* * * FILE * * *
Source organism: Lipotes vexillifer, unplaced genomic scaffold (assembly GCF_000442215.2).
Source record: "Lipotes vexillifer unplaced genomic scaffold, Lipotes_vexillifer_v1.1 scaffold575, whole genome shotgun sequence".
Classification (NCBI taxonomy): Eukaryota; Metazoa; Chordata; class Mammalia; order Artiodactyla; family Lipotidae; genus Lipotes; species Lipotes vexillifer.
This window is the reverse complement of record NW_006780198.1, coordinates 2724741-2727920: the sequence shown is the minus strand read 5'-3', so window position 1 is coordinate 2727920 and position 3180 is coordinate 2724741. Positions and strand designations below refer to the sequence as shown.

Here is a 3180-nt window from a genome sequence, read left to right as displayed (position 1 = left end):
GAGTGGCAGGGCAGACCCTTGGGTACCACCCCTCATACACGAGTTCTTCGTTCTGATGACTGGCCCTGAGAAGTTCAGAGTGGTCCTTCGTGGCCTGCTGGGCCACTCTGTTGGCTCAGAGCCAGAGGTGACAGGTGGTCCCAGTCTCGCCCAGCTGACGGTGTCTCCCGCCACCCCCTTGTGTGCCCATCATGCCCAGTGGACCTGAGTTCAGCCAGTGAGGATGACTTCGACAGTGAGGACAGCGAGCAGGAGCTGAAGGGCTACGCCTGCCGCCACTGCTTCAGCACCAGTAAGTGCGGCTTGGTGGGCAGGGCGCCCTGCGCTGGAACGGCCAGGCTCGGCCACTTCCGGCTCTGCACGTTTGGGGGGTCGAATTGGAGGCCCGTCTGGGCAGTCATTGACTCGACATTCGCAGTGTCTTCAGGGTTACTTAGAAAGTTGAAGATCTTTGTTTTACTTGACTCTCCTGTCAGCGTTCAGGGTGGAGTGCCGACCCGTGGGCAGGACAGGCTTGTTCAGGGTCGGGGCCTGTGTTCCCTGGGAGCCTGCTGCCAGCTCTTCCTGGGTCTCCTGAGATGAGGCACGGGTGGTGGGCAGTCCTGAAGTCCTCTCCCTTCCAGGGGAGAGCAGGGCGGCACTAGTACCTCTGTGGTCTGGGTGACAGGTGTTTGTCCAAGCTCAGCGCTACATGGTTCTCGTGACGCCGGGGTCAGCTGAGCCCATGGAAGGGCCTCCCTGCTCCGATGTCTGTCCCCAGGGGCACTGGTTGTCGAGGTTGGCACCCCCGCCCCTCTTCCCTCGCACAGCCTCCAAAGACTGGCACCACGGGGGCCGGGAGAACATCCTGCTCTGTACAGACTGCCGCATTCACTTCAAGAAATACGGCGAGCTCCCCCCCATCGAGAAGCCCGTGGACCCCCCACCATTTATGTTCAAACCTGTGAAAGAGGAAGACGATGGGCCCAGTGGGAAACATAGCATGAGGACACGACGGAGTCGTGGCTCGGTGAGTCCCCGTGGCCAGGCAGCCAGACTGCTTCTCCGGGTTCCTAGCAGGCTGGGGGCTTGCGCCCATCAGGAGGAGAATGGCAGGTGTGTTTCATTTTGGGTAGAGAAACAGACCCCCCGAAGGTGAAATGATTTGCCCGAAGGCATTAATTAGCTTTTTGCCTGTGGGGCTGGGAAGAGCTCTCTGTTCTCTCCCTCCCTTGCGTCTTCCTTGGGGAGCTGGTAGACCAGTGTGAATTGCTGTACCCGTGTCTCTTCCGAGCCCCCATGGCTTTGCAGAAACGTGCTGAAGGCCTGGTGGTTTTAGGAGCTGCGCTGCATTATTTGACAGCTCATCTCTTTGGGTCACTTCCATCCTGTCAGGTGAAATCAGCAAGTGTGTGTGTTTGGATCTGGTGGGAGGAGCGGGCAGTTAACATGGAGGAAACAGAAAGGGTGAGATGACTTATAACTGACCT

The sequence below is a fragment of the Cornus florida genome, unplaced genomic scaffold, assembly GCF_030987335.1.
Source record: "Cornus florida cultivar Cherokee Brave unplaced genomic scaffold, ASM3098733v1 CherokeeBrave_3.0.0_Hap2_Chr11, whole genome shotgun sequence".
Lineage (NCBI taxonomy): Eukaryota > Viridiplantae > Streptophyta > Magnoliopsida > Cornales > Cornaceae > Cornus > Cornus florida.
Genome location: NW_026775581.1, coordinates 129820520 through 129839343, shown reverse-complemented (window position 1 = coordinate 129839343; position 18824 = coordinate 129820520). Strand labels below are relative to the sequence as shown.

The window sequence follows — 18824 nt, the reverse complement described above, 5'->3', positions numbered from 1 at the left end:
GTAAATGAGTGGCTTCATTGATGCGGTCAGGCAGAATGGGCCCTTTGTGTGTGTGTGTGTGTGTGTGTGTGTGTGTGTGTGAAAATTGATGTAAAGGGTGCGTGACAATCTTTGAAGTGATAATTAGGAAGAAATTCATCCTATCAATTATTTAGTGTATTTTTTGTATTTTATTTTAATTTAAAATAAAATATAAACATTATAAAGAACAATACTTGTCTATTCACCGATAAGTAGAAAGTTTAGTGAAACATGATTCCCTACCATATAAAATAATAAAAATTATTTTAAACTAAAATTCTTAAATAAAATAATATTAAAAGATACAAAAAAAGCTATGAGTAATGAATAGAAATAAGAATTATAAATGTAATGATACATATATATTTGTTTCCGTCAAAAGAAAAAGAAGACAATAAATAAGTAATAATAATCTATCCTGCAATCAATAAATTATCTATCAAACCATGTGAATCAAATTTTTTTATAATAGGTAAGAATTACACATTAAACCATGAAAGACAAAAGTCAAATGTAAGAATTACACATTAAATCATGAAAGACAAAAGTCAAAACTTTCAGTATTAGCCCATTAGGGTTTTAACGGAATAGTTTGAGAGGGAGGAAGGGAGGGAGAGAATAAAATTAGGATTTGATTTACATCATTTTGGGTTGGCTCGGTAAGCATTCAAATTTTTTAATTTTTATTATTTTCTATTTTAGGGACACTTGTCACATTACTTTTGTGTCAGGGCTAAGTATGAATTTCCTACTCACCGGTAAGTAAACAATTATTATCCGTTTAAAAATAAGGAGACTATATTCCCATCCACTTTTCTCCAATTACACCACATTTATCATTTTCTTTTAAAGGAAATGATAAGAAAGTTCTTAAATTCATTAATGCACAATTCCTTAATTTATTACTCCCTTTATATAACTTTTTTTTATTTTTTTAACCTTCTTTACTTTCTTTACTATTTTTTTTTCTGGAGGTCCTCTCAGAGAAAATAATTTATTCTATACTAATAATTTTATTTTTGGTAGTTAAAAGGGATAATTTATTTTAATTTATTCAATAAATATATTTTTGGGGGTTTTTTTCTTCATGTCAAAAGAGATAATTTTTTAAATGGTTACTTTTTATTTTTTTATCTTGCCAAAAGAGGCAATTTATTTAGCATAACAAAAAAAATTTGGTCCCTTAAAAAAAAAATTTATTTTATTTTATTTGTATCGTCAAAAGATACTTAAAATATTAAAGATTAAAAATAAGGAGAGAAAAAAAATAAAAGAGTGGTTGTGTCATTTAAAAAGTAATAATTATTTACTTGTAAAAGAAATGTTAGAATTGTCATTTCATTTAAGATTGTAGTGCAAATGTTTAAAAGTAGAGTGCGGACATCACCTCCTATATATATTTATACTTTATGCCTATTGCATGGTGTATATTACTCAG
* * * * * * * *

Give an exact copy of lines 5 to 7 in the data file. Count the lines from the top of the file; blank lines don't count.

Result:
Here is a 3180-nt window from a genome sequence, read left to right as displayed (position 1 = left end):
GAGTGGCAGGGCAGACCCTTGGGTACCACCCCTCATACACGAGTTCTTCGTTCTGATGACTGGCCCTGAGAAGTTCAGAGTGGTCCTTCGTGGCCTGCTGGGCCACTCTGTTGGCTCAGAGCCAGAGGTGACAGGTGGTCCCAGTCTCGCCCAGCTGACGGTGTCTCCCGCCACCCCCTTGTGTGCCCATCATGCCCAGTGGACCTGAGTTCAGCCAGTGAGGATGACTTCGACAGTGAGGACAGCGAGCAGGAGCTGAAGGGCTACGCCTGCCGCCACTGCTTCAGCACCAGTAAGTGCGGCTTGGTGGGCAGGGCGCCCTGCGCTGGAACGGCCAGGCTCGGCCACTTCCGGCTCTGCACGTTTGGGGGGTCGAATTGGAGGCCCGTCTGGGCAGTCATTGACTCGACATTCGCAGTGTCTTCAGGGTTACTTAGAAAGTTGAAGATCTTTGTTTTACTTGACTCTCCTGTCAGCGTTCAGGGTGGAGTGCCGACCCGTGGGCAGGACAGGCTTGTTCAGGGTCGGGGCCTGTGTTCCCTGGGAGCCTGCTGCCAGCTCTTCCTGGGTCTCCTGAGATGAGGCACGGGTGGTGGGCAGTCCTGAAGTCCTCTCCCTTCCAGGGGAGAGCAGGGCGGCACTAGTACCTCTGTGGTCTGGGTGACAGGTGTTTGTCCAAGCTCAGCGCTACATGGTTCTCGTGACGCCGGGGTCAGCTGAGCCCATGGAAGGGCCTCCCTGCTCCGATGTCTGTCCCCAGGGGCACTGGTTGTCGAGGTTGGCACCCCCGCCCCTCTTCCCTCGCACAGCCTCCAAAGACTGGCACCACGGGGGCCGGGAGAACATCCTGCTCTGTACAGACTGCCGCATTCACTTCAAGAAATACGGCGAGCTCCCCCCCATCGAGAAGCCCGTGGACCCCCCACCATTTATGTTCAAACCTGTGAAAGAGGAAGACGATGGGCCCAGTGGGAAACATAGCATGAGGACACGACGGAGTCGTGGCTCGGTGAGTCCCCGTGGCCAGGCAGCCAGACTGCTTCTCCGGGTTCCTAGCAGGCTGGGGGCTTGCGCCCATCAGGAGGAGAATGGCAGGTGTGTTTCATTTTGGGTAGAGAAACAGACCCCCCGAAGGTGAAATGATTTGCCCGAAGGCATTAATTAGCTTTTTGCCTGTGGGGCTGGGAAGAGCTCTCTGTTCTCTCCCTCCCTTGCGTCTTCCTTGGGGAGCTGGTAGACCAGTGTGAATTGCTGTACCCGTGTCTCTTCCGAGCCCCCATGGCTTTGCAGAAACGTGCTGAAGGCCTGGTGGTTTTAGGAGCTGCGCTGCATTATTTGACAGCTCATCTCTTTGGGTCACTTCCATCCTGTCAGGTGAAATCAGCAAGTGTGTGTGTTTGGATCTGGTGGGAGGAGCGGGCAGTTAACATGGAGGAAACAGAAAGGGTGAGATGACTTATAACTGACCT

The sequence below is a fragment of the Cornus florida genome, unplaced genomic scaffold, assembly GCF_030987335.1.